SCSU partnership aims to get more high school students taking college courses


Public high school is free. College costs money, but if you take a bunch of college courses for free in high school, you could save a semester or two of college tuition.

“I don’t know if anyone has checked recently, but it is really expensive to go to college,” said New Haven Schools Superintendent Carol Birks at a press conference at Hillhouse High School.

In an effort to help high school students get ready and pay college, SCSU announced a partnership with New Haven public schools Thursday morning. They are doing that by offering college courses for free in high school.

Ciara Ortiz-Diaz has already taken several and is still a high school junior at the Sound School.

“So I’m kind of learning that I’m into public health and environmental policy,” Ortiz-Diaz said. “Now being able to take college courses, I’m able to further explore those fields.” 

Until now, for those high school students to take those SCSU courses, they actually had to leave their high schools and go to the southern campus. Now, under this new agreement, they will be able to take college classes right in their high schools.

Related Content: College tuition is still getting more expensive

Some of those classes will be taught by SCSU professors, some by qualified high school teachers. Southern is also offering $200,000 in new financial aid to New Haven Public School students. That’s a big help, but the biggest cost saver is taking college courses for free in high school.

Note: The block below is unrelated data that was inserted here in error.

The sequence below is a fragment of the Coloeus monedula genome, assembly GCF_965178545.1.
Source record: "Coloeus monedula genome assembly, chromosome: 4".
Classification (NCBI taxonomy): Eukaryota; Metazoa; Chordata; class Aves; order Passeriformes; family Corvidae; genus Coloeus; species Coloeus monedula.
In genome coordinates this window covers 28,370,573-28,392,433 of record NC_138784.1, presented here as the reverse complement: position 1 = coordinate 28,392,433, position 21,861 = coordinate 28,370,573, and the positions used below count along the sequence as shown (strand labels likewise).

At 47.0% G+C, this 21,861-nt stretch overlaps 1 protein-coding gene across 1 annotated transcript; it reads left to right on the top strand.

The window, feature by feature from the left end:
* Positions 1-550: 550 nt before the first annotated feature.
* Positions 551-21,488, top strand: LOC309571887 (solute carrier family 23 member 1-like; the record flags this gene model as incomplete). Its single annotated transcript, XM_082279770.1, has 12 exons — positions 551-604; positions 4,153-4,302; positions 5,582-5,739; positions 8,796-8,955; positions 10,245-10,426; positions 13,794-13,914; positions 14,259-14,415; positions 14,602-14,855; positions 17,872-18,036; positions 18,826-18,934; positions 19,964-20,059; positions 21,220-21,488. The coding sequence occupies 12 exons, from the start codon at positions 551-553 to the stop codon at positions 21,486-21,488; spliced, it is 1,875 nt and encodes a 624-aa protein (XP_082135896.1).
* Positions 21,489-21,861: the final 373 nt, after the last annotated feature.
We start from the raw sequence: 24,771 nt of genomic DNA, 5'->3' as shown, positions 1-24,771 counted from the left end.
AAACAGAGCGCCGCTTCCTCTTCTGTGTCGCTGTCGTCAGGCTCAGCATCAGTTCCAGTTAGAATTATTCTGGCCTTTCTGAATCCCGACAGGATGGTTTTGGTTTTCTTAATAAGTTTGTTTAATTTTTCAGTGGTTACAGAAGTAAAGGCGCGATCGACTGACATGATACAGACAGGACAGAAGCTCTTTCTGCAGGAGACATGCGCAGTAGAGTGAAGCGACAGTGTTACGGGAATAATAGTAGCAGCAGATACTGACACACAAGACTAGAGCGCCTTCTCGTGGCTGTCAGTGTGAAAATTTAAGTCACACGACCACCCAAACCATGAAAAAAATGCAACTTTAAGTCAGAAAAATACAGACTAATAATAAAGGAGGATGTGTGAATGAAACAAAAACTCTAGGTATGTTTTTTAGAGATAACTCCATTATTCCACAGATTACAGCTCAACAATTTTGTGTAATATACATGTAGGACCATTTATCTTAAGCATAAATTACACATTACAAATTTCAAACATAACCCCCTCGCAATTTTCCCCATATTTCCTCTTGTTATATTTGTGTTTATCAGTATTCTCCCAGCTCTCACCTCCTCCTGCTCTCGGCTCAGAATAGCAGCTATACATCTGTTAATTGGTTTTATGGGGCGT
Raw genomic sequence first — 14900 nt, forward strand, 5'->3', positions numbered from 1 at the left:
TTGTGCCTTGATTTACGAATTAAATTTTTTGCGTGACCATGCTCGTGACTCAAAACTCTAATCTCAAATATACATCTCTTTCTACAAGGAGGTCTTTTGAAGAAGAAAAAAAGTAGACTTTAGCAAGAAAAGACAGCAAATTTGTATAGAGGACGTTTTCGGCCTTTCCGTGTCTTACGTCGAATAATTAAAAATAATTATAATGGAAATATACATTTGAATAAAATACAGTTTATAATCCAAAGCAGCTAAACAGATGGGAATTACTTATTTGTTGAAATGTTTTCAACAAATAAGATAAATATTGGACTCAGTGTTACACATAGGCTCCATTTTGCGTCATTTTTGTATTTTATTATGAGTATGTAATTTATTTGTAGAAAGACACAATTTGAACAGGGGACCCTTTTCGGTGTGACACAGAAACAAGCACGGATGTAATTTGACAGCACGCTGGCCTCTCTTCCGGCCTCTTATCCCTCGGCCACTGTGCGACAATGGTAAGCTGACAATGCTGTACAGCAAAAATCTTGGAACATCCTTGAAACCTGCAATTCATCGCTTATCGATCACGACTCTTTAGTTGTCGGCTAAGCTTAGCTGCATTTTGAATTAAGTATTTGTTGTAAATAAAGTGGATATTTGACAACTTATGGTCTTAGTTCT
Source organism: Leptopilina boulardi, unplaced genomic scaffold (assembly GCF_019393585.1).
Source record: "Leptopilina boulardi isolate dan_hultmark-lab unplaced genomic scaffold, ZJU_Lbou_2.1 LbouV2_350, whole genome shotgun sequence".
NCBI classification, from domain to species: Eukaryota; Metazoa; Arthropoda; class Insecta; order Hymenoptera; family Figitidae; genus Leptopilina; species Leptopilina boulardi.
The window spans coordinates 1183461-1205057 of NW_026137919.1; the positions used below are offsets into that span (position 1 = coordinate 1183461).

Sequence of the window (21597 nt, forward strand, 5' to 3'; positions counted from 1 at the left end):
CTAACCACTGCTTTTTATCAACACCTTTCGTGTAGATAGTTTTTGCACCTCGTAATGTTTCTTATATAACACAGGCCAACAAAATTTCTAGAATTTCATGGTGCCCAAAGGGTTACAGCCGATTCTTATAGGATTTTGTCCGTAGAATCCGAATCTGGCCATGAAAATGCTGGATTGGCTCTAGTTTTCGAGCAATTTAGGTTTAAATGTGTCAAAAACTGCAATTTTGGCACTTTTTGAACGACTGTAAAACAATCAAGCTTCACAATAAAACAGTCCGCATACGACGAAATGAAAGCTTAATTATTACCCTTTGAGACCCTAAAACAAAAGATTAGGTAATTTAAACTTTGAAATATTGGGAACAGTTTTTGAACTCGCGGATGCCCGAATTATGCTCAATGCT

Dayana Lituma-Solis did that when she was in high school, and says it helped prepare her for college.

“It also allowed me to gather enough college credits to come into SCSU a semester ahead of my peers.,” said Lituma-Solis, who is currently a SCSU student. “For this reason, I’m happy to say I’ll be finishing my undergraduate studies a semester earlier.”

That is exactly the plan for the dozens of current high school students like Ciara Ortiz-Diaz.

“And knowing next year I can take probably 4 more courses and get a whole year done of college, and I know in the future that will save a ton of debt,” Ortiz-Diaz said.

The credits are also transferable to many other colleges, so the students don’t necessarily have to go to Southern, although at the press conference on Thursday, the President of SCSU offered Ortiz-Diaz a $1,000 scholarship if she does choose Southern.

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